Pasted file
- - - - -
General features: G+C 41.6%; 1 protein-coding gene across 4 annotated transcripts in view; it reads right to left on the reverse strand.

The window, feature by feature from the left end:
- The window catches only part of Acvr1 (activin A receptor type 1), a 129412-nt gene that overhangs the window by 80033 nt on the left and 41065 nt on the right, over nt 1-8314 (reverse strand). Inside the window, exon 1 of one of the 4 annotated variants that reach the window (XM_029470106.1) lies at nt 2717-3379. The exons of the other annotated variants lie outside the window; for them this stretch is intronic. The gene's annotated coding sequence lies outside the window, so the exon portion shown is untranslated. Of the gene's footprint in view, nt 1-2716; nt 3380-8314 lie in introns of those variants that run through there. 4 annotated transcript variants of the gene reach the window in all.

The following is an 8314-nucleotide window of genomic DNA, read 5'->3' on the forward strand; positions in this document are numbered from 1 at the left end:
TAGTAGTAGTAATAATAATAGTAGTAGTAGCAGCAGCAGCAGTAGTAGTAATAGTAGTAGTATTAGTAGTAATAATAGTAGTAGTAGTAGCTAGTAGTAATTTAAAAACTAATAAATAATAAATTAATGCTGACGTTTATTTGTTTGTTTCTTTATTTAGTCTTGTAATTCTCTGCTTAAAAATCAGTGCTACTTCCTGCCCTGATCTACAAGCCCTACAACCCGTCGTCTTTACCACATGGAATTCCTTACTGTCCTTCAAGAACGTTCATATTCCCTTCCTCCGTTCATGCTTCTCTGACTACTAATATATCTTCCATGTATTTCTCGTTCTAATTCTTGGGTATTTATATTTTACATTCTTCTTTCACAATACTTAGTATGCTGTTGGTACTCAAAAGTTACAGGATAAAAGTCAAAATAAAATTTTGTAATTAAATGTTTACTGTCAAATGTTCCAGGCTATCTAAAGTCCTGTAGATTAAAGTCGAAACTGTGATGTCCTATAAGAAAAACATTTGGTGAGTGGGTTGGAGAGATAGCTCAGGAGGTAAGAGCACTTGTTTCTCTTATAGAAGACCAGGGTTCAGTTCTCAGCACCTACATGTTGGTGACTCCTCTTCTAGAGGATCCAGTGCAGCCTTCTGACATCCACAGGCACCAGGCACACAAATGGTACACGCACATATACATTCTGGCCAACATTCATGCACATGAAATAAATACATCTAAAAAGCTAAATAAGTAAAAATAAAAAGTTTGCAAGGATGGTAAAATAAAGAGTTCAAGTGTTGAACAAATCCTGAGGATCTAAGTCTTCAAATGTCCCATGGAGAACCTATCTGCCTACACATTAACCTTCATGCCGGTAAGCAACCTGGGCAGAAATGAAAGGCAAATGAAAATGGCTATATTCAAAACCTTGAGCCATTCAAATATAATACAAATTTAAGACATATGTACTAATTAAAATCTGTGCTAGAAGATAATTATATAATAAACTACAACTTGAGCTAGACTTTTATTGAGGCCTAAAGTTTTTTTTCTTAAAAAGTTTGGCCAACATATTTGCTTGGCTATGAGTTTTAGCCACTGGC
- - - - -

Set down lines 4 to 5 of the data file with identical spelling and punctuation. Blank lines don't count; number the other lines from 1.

The following is an 8314-nucleotide window of genomic DNA, read 5'->3' on the forward strand; positions in this document are numbered from 1 at the left end:
TAGTAGTAGTAATAATAATAGTAGTAGTAGCAGCAGCAGCAGTAGTAGTAATAGTAGTAGTATTAGTAGTAATAATAGTAGTAGTAGTAGCTAGTAGTAATTTAAAAACTAATAAATAATAAATTAATGCTGACGTTTATTTGTTTGTTTCTTTATTTAGTCTTGTAATTCTCTGCTTAAAAATCAGTGCTACTTCCTGCCCTGATCTACAAGCCCTACAACCCGTCGTCTTTACCACATGGAATTCCTTACTGTCCTTCAAGAACGTTCATATTCCCTTCCTCCGTTCATGCTTCTCTGACTACTAATATATCTTCCATGTATTTCTCGTTCTAATTCTTGGGTATTTATATTTTACATTCTTCTTTCACAATACTTAGTATGCTGTTGGTACTCAAAAGTTACAGGATAAAAGTCAAAATAAAATTTTGTAATTAAATGTTTACTGTCAAATGTTCCAGGCTATCTAAAGTCCTGTAGATTAAAGTCGAAACTGTGATGTCCTATAAGAAAAACATTTGGTGAGTGGGTTGGAGAGATAGCTCAGGAGGTAAGAGCACTTGTTTCTCTTATAGAAGACCAGGGTTCAGTTCTCAGCACCTACATGTTGGTGACTCCTCTTCTAGAGGATCCAGTGCAGCCTTCTGACATCCACAGGCACCAGGCACACAAATGGTACACGCACATATACATTCTGGCCAACATTCATGCACATGAAATAAATACATCTAAAAAGCTAAATAAGTAAAAATAAAAAGTTTGCAAGGATGGTAAAATAAAGAGTTCAAGTGTTGAACAAATCCTGAGGATCTAAGTCTTCAAATGTCCCATGGAGAACCTATCTGCCTACACATTAACCTTCATGCCGGTAAGCAACCTGGGCAGAAATGAAAGGCAAATGAAAATGGCTATATTCAAAACCTTGAGCCATTCAAATATAATACAAATTTAAGACATATGTACTAATTAAAATCTGTGCTAGAAGATAATTATATAATAAACTACAACTTGAGCTAGACTTTTATTGAGGCCTAAAGTTTTTTTTCTTAAAAAGTTTGGCCAACATATTTGCTTGGCTATGAGTTTTAGCCACTGGC